Australia: Hundreds rally seeking strict laws on violence against women after killings

27 women were killed in the first 119 days of 2024: Report

Australia violence against women protest Hundreds protest against gender violence in the country | X

Hundreds of Australian men and women have gathered in cities and towns across the country to protest against the prevalent gender violence in the country. 

The steep rise in the number of women killed so far this year paved the way for demonstrations in the country. The protesters demanded stricter laws to be put in place to stop the killings. 

Prime Minister Anthony Albanese said the issue was a national crisis. 

In Australia, a woman has been killed on average every four days so far this year. A 35-year-old man was formally charged on Sunday with the murder of a 30-year-old woman in WA. 

While speaking at a march in Canberra, Albanese said the government was required to do better. 

"We need to change culture, the attitudes, the legal system and the approach by all governments...We need to make sure that this isn't up to women, it's up to men to change men's behaviour as well," he said. 

Earlier in 2021, marches took place across the country over allegations of sexual misconduct within the government. 

Earlier this month, a man stabbed six people to death in a Sydney shopping centre. Five of the victims were women and the police are still investigating if it's a hate crime.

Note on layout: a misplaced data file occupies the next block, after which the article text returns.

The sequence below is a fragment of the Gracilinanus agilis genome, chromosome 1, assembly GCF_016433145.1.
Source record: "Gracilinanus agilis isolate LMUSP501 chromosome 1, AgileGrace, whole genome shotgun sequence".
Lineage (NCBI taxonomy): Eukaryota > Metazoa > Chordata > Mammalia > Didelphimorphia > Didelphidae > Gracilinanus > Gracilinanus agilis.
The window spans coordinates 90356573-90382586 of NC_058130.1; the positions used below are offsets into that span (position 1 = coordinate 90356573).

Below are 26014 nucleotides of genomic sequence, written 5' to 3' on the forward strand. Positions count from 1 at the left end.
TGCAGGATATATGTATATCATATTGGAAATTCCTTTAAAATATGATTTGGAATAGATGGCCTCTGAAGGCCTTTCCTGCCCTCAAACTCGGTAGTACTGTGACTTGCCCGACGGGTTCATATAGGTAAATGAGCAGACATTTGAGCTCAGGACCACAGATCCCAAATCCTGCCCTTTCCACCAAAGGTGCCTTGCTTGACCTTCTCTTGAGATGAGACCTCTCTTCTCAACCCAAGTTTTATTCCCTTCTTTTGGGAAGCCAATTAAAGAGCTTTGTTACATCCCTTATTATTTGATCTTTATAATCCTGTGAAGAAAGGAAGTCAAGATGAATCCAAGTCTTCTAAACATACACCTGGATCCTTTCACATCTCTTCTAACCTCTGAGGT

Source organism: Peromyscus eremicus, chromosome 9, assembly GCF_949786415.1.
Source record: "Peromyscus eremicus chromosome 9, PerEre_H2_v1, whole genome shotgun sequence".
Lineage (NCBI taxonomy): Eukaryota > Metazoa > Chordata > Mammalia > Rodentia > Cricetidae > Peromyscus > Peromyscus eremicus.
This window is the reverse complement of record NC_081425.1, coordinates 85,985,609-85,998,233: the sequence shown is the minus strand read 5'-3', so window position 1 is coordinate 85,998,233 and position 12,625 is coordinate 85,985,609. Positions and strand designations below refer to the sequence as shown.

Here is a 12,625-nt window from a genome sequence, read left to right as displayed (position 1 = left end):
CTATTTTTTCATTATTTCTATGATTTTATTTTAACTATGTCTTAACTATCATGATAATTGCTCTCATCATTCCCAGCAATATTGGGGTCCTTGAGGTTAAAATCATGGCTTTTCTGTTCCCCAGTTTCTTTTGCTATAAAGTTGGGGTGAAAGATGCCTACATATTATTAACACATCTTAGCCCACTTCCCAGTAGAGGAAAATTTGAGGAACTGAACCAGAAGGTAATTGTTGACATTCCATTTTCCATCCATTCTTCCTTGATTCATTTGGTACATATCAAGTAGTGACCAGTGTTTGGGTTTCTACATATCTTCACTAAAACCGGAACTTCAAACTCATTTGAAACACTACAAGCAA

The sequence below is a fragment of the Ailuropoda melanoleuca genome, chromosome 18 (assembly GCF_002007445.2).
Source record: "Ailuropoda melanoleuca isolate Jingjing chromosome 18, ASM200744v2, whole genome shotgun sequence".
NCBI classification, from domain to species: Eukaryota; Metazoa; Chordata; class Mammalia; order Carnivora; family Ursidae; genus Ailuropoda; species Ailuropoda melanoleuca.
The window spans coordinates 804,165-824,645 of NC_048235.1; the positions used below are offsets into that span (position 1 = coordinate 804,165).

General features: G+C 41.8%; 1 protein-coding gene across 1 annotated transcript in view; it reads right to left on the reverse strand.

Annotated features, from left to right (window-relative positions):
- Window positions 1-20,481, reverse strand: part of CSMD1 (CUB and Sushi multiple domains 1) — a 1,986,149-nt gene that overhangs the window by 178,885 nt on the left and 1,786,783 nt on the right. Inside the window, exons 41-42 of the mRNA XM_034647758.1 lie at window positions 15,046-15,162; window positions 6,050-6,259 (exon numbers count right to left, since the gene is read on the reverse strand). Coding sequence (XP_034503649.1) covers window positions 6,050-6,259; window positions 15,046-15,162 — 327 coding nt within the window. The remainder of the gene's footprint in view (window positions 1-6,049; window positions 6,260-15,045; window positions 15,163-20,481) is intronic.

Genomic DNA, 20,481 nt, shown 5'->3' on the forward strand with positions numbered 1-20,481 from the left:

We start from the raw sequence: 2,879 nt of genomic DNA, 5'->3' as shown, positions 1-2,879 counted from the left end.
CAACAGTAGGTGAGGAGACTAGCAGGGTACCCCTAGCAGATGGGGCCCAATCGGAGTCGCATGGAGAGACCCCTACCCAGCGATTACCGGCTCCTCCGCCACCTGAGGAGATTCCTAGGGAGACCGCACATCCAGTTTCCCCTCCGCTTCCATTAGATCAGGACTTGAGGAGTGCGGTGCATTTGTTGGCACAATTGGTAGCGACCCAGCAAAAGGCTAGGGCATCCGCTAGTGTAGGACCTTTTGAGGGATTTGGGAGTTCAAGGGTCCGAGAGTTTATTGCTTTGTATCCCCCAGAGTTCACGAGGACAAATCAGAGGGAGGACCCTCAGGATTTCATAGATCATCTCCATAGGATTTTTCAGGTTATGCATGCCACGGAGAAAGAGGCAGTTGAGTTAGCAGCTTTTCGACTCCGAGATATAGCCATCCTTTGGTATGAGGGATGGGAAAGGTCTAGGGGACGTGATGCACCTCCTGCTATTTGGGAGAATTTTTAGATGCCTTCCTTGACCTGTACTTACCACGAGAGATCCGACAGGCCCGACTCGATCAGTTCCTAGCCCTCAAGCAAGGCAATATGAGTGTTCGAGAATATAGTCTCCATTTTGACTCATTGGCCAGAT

According to data by the campaign group Destroy the Joint, 27 women were killed in the first 119 days of 2024. 

Victorian Premier Jacinta Allan attended a march through Melbourne's CBD and thanked the organisers for bringing the community together for the event.

"We need to stop talking about women's safety and get on and tackle men's violence, that's the issue here," Ms Allan said.

"It's about men — for some men — their ongoing pattern of violence against women and how women deserve the right to be safe in every space."

Protests were carried out in various places including Perth, Brisbane, Bendigo and Cobram. "It is a visual representation of some of the people, women and children, that have been killed as a result of domestic and family violence," organiser Melissa Venville was quoted by ABC news. 


Join our WhatsApp Channel to get the latest news, exclusives and videos on WhatsApp